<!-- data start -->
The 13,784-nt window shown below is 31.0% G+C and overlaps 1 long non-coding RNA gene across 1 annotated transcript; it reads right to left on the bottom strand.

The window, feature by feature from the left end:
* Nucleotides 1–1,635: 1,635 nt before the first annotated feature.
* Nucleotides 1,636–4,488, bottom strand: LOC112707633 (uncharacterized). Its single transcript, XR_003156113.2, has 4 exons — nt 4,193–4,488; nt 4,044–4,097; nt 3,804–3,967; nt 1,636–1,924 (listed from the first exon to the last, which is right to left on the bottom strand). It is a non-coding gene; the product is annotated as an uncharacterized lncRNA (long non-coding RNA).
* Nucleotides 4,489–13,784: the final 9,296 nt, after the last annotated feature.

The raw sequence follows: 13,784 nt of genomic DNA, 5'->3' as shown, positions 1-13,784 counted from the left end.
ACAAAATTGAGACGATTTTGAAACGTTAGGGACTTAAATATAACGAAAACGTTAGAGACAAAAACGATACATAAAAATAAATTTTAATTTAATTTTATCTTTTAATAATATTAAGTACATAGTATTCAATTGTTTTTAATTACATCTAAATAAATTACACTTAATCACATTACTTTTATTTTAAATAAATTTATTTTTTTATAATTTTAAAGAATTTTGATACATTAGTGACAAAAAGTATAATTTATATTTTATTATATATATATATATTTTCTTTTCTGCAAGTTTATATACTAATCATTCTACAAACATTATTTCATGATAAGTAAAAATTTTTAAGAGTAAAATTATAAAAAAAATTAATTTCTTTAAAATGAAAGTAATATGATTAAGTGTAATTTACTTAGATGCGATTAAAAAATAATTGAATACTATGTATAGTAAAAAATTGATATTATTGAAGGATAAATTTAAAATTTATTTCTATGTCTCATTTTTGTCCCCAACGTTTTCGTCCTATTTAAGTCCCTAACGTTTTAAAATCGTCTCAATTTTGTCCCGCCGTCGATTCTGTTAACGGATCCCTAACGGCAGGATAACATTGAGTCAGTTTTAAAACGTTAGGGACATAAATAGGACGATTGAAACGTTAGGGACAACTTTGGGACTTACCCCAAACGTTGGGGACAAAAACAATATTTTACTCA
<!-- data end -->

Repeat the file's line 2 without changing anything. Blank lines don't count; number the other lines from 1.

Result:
The window, feature by feature from the left end: